A fundamental point in Jewish thought is the understanding of the gulf that separates God from the world.
Scripture speaks of God as the Creator of the world and as One who watches over its existence and being; at the same time, however, there is the recognition of the infinite distance between the created and the Creator.
In a certain sense, this feeling – which casts doubt on the existence of any connection or contact between God above and man below – is the heart of the religious experience.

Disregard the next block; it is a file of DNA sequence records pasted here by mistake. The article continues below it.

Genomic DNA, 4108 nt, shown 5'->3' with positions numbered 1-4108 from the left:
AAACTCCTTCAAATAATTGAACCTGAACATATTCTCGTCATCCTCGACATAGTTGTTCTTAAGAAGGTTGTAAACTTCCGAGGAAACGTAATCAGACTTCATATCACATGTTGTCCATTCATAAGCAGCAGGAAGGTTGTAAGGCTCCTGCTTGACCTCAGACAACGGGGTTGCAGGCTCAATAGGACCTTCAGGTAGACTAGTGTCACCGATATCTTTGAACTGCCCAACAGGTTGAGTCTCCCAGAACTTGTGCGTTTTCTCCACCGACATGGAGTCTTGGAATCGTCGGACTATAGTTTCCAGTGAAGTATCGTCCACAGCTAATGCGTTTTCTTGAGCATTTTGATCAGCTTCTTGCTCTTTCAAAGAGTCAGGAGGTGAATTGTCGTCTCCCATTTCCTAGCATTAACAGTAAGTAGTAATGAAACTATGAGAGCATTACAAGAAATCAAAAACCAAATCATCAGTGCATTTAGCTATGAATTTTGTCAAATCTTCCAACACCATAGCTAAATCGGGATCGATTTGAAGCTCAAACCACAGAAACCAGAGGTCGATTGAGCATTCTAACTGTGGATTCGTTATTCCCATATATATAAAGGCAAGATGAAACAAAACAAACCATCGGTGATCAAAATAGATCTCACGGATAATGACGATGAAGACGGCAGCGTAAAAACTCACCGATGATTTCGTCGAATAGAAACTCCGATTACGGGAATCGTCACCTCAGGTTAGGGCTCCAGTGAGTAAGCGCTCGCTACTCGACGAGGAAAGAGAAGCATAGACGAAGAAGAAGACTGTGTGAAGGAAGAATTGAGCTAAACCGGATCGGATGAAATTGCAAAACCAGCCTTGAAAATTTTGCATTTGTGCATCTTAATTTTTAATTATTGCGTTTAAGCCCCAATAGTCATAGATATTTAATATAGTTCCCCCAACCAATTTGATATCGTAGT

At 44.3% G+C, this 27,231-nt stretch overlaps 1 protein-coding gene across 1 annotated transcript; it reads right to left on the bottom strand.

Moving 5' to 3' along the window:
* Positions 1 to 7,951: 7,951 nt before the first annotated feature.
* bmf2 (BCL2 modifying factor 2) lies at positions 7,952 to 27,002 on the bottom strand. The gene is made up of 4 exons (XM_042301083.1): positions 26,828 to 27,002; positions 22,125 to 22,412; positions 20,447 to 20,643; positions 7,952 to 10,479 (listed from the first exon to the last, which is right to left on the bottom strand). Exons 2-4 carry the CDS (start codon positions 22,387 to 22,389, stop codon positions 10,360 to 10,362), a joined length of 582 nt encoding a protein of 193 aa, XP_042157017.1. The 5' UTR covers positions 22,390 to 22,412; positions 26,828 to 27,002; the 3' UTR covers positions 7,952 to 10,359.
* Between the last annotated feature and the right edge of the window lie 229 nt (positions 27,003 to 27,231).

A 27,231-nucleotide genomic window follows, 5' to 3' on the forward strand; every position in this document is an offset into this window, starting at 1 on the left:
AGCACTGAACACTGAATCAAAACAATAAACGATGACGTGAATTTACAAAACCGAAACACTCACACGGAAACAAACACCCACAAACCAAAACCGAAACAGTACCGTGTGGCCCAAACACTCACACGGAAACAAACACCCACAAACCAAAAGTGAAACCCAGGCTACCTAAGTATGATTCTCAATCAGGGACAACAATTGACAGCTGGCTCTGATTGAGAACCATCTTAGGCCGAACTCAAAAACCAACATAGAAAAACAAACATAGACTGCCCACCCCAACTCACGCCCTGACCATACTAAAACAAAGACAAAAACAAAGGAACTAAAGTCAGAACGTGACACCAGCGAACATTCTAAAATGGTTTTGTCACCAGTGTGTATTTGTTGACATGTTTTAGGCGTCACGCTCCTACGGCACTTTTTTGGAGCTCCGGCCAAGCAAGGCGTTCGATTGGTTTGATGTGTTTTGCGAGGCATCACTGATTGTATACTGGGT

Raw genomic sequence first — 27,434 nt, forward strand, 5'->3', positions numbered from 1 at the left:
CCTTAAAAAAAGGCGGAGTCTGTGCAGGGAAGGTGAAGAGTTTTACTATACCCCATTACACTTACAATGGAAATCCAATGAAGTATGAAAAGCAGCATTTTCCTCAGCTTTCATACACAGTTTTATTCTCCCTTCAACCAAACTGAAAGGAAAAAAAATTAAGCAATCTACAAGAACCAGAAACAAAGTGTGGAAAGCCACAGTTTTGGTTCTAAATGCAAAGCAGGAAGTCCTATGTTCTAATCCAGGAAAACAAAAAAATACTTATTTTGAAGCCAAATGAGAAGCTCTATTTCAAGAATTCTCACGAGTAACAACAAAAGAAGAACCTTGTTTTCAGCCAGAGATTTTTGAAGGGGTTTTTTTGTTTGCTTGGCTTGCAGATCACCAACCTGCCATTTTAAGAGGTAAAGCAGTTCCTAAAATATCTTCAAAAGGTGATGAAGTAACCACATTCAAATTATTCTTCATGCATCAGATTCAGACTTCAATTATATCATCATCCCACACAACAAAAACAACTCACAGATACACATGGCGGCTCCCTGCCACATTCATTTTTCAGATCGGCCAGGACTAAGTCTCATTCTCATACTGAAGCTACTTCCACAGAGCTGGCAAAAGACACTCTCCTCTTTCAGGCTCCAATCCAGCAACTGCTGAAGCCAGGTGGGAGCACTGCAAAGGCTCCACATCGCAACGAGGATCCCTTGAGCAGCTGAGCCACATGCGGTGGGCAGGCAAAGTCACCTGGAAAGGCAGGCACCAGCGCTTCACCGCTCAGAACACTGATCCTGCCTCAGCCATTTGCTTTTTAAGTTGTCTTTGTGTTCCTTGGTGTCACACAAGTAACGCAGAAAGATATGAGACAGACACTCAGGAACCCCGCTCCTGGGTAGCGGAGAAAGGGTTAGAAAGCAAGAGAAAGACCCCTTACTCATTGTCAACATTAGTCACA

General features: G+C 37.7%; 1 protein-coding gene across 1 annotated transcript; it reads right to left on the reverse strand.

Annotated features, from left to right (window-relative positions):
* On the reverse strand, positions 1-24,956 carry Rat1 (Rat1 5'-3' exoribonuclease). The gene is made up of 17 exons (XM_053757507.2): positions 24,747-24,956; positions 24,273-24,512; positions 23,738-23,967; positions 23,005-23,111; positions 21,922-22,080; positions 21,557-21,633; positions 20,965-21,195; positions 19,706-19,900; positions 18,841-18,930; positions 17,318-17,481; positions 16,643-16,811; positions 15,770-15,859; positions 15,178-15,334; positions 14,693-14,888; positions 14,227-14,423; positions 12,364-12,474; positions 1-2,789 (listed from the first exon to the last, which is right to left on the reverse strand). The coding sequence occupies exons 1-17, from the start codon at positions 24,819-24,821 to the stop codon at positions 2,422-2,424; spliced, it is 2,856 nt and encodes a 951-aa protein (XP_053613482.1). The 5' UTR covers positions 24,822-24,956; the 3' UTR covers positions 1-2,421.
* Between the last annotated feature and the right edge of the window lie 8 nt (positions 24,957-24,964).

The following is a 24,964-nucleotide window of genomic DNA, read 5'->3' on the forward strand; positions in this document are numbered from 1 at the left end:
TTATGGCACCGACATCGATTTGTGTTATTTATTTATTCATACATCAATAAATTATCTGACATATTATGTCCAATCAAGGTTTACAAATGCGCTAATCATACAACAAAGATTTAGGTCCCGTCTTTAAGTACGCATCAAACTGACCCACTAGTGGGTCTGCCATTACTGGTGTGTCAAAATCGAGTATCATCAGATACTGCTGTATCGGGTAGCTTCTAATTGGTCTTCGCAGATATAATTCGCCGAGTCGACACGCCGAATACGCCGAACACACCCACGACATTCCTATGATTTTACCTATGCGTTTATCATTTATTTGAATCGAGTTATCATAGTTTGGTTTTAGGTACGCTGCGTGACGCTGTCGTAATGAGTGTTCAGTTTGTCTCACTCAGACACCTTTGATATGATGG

The central message contained in the Giving of the Torah and in the Ten Commandments is the answer to this question, for this is the central subject dealt with in the verses describing the Giving of the Torah:
“It is true that God our Lord has just shown us His majesty and greatness, and we have heard His voice out of the fire. Today we have seen that when God speaks to man, he can still survive.”
The focus is not on the actual words spoken by God, but on the very possibility of His revelation to man, on the very fact that He entrusts man with a mission and that He considers it important to form this relationship with man.
Indeed, this, in a word, is the entire Torah; all the rest is merely commentary and expansion, explanation and guidance.
–Rabbi Adin Steinsaltz